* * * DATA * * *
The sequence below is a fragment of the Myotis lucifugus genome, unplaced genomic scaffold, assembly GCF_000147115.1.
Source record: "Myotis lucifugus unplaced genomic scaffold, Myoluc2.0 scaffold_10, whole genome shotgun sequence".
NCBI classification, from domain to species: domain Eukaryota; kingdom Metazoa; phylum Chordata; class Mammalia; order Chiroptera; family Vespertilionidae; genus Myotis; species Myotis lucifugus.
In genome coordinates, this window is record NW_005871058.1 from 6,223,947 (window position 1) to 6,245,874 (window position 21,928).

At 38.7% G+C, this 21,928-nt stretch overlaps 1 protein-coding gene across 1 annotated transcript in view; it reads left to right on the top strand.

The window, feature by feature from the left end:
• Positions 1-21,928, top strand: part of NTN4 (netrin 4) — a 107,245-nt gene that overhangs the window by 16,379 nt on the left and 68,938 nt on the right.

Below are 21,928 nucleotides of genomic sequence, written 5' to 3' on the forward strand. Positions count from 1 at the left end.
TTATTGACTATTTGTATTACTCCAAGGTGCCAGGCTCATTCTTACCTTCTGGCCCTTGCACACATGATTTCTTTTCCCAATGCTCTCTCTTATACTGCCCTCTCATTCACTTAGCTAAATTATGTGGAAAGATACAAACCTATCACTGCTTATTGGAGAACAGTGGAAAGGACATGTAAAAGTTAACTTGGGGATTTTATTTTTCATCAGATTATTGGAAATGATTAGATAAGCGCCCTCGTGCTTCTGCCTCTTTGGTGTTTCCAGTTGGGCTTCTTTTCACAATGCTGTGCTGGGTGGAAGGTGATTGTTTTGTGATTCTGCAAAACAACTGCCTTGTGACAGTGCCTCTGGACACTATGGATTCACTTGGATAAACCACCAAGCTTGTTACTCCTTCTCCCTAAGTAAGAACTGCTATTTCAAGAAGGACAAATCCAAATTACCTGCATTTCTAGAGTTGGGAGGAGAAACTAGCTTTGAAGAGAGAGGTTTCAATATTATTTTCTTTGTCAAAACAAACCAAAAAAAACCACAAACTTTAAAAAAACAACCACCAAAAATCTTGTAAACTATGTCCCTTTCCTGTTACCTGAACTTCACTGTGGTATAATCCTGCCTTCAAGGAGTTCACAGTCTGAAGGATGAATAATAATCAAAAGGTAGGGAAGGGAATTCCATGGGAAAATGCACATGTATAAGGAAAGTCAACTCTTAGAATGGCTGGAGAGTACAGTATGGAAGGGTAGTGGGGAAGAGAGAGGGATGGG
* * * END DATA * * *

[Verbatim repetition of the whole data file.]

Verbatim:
The sequence below is a fragment of the Myotis lucifugus genome, unplaced genomic scaffold, assembly GCF_000147115.1.
Source record: "Myotis lucifugus unplaced genomic scaffold, Myoluc2.0 scaffold_10, whole genome shotgun sequence".
NCBI classification, from domain to species: domain Eukaryota; kingdom Metazoa; phylum Chordata; class Mammalia; order Chiroptera; family Vespertilionidae; genus Myotis; species Myotis lucifugus.
In genome coordinates, this window is record NW_005871058.1 from 6,223,947 (window position 1) to 6,245,874 (window position 21,928).

At 38.7% G+C, this 21,928-nt stretch overlaps 1 protein-coding gene across 1 annotated transcript in view; it reads left to right on the top strand.

The window, feature by feature from the left end:
• Positions 1-21,928, top strand: part of NTN4 (netrin 4) — a 107,245-nt gene that overhangs the window by 16,379 nt on the left and 68,938 nt on the right.

Below are 21,928 nucleotides of genomic sequence, written 5' to 3' on the forward strand. Positions count from 1 at the left end.
TTATTGACTATTTGTATTACTCCAAGGTGCCAGGCTCATTCTTACCTTCTGGCCCTTGCACACATGATTTCTTTTCCCAATGCTCTCTCTTATACTGCCCTCTCATTCACTTAGCTAAATTATGTGGAAAGATACAAACCTATCACTGCTTATTGGAGAACAGTGGAAAGGACATGTAAAAGTTAACTTGGGGATTTTATTTTTCATCAGATTATTGGAAATGATTAGATAAGCGCCCTCGTGCTTCTGCCTCTTTGGTGTTTCCAGTTGGGCTTCTTTTCACAATGCTGTGCTGGGTGGAAGGTGATTGTTTTGTGATTCTGCAAAACAACTGCCTTGTGACAGTGCCTCTGGACACTATGGATTCACTTGGATAAACCACCAAGCTTGTTACTCCTTCTCCCTAAGTAAGAACTGCTATTTCAAGAAGGACAAATCCAAATTACCTGCATTTCTAGAGTTGGGAGGAGAAACTAGCTTTGAAGAGAGAGGTTTCAATATTATTTTCTTTGTCAAAACAAACCAAAAAAAACCACAAACTTTAAAAAAACAACCACCAAAAATCTTGTAAACTATGTCCCTTTCCTGTTACCTGAACTTCACTGTGGTATAATCCTGCCTTCAAGGAGTTCACAGTCTGAAGGATGAATAATAATCAAAAGGTAGGGAAGGGAATTCCATGGGAAAATGCACATGTATAAGGAAAGTCAACTCTTAGAATGGCTGGAGAGTACAGTATGGAAGGGTAGTGGGGAAGAGAGAGGGATGGG